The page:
Since International Business Machines (NYSE: IBM) began its latest transformation, the tech company has been building up its capabilities in fast-growing areas. These areas include cloud computing, analytics, artificial intelligence, security, and blockchain, to name a few.
The breadth of what IBM can offer its clients and the company’s global reach are two of IBM’s key advantages, putting it in the running for big contracts that span multiple technologies. A recent $320 million deal with Denmark’s KMD is a prime example. IBM has announced a handful of additional international deals this month, made possible by the company’s investments over the past few years.
A 40-year partnership
The Australian federal government announced on July 5 that it had signed a five-year, AU$1 billion deal with IBM. That translates into about $750 million at the current exchange rate. This is a Whole of Government agreement, meaning that all government agencies will have access to the technologies IBM is providing. It’s also the highest-value contract ever signed by the Australian Government.
IBM has a 40-year relationship with the Australian Government, and it has existing deals with some government agencies. This new deal covers IBM hardware, software, cloud-based solutions, and artificial intelligence, as well as initiatives in quantum computing, cybersecurity, and blockchain. The main goal is to digitize government services by introducing more self-service and automation.
The Australian Government expects to realize significant cost savings over the course of the five-year agreement, driven by new efficiencies enabled by IBM’s solutions. “For agencies it will be more simple and cost efficient to engage with IBM, while our technologies make it possible for government to deliver smarter, integrated, always-on digital services for citizen,” said David La Rose, managing director of IBM Australia and New Zealand.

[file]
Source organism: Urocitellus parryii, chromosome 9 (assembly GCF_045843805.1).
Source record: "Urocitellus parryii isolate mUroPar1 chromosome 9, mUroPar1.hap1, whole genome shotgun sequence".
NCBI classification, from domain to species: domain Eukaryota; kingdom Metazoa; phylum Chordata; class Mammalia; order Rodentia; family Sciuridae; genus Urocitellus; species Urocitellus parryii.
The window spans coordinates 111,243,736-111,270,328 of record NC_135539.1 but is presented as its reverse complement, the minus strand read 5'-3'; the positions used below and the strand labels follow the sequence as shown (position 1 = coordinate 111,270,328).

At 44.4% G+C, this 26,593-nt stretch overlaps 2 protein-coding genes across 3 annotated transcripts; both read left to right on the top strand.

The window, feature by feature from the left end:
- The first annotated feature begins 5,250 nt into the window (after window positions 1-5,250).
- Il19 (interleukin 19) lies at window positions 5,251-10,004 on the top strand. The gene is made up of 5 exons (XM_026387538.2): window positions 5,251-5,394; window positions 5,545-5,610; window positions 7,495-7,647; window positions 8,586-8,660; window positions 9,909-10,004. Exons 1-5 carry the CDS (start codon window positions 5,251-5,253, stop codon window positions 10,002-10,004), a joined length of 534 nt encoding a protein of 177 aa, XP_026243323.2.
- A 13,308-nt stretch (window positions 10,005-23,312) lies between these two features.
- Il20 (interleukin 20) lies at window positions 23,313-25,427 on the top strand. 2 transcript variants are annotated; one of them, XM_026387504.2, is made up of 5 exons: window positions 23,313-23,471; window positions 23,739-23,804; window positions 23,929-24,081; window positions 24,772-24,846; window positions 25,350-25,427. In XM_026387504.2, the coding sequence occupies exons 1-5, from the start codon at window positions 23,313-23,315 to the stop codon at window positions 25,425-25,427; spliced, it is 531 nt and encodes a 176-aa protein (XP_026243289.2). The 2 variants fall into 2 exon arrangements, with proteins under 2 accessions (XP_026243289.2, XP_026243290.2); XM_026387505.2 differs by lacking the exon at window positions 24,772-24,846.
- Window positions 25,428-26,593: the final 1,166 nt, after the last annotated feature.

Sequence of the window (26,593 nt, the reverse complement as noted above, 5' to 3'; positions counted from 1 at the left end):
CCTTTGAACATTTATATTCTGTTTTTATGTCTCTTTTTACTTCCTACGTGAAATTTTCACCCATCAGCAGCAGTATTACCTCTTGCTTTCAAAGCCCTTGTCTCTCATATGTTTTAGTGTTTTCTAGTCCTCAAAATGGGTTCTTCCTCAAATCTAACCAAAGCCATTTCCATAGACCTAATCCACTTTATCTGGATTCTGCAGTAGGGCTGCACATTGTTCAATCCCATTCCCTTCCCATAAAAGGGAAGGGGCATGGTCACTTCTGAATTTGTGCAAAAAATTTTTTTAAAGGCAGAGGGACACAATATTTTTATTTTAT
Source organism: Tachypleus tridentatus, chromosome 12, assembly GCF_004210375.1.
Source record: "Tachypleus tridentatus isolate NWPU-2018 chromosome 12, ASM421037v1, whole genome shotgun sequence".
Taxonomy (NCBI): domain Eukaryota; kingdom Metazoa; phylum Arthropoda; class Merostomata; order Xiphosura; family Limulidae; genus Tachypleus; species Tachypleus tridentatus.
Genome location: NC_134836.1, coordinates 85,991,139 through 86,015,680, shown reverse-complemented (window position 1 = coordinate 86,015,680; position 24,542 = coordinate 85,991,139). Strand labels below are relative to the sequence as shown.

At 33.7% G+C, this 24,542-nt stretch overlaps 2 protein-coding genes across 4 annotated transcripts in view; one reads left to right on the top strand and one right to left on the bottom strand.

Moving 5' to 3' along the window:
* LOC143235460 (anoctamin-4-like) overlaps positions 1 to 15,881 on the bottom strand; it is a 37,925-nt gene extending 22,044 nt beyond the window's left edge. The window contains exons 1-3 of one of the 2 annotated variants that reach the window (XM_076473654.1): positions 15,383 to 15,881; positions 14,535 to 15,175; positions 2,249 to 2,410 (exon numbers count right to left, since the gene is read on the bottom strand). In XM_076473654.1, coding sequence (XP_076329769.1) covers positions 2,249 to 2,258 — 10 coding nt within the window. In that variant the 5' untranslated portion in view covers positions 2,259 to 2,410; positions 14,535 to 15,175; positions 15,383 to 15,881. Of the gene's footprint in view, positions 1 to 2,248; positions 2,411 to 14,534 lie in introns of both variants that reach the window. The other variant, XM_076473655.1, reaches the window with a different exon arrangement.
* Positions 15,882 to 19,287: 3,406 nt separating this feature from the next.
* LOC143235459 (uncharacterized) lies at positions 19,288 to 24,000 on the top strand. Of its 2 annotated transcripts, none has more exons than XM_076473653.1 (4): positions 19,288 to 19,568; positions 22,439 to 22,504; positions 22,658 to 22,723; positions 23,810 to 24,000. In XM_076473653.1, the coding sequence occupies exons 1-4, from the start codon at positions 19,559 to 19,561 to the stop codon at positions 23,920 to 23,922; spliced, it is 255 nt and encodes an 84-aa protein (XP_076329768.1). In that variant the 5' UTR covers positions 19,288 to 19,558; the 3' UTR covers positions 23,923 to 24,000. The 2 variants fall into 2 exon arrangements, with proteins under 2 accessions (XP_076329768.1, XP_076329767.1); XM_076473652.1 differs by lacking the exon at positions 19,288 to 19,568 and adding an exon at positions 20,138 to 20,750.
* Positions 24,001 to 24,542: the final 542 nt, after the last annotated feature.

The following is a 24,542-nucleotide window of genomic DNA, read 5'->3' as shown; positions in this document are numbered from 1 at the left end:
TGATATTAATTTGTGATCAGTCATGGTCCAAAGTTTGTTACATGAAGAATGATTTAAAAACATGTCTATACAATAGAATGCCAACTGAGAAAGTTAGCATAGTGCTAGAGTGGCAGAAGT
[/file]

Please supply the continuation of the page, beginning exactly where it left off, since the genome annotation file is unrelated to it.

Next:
Signing deals in Europe
Also on July 5, IBM announced the launch of Dock, a $500 million joint venture with Italian bank Banca Carige. Dock’s purpose is to “improve the competitiveness of Carige’s more than 500 branches and over 1 million clients” with artificial intelligence, big data, and analytics.
At first, Dock will be focused on Banca Carige. The bank expects meaningful cost reductions as it shifts to a hybrid infrastructure, with some workloads moving to the cloud. The bank also plans to automate some branch processes, which could improve service and introduce additional cost savings.
But Dock’s potential goes beyond a single bank. In the long run, IBM is positioning Dock “to lead the region’s banking sector toward a future full of new professional skills and opportunities such as digital banking and Cloud storage.”
This joint venture wasn’t the only deal IBM signed in Europe this month. The company announced on July 3 that six large European companies that already use IBM Cloud had signed agreements involving artificial intelligence, analytics and blockchain. “Enterprises across Europe are gravitating to the IBM Cloud because it helps them modernize their existing infrastructures by gaining access to exciting technologies like AI, blockchain, IoT, analytics and more,” said Sebastian Krause, general manager of IBM Cloud Europe.
Koopman Logistics in the Netherlands has implemented IBM Blockchain technology to track its supply chain and digitize records. Italian publisher Gruppo 24 Ore is using IBM Watson to allow tax professionals to search through 1.5 million documents related to the Italian tax code. French bank Credit Mutuel plans to deploy IBM Watson virtual assistants across all of its business lines. Spain’s Teckel Medical is running its AI symptom checker on the IBM cloud. The UK’s RS Components launched an IBM Cloud-powered peer-to-peer marketplace. And German lighting solutions company Osram AG has opted for a hybrid cloud solution from IBM.
Financial information wasn’t disclosed, but it’s safe to say that these deals are much smaller than the Dock joint venture and the Australian Government agreement.
Momentum going into earnings
IBM is scheduled to report its second-quarter results on July 18. Investors will be expecting revenue growth — the average analyst estimate calls for a 3.6% increase year over year. The company’s first-quarter results were somewhat disappointing, with revenue adjusted for currency roughly flat.
IBM’s ability to win large deals involving the hottest technologies should give investors confidence that the company is on the right track. IBM will face a revenue headwind later this year as it laps the launch of its latest mainframe system, but new business could be enough to offset that decline.
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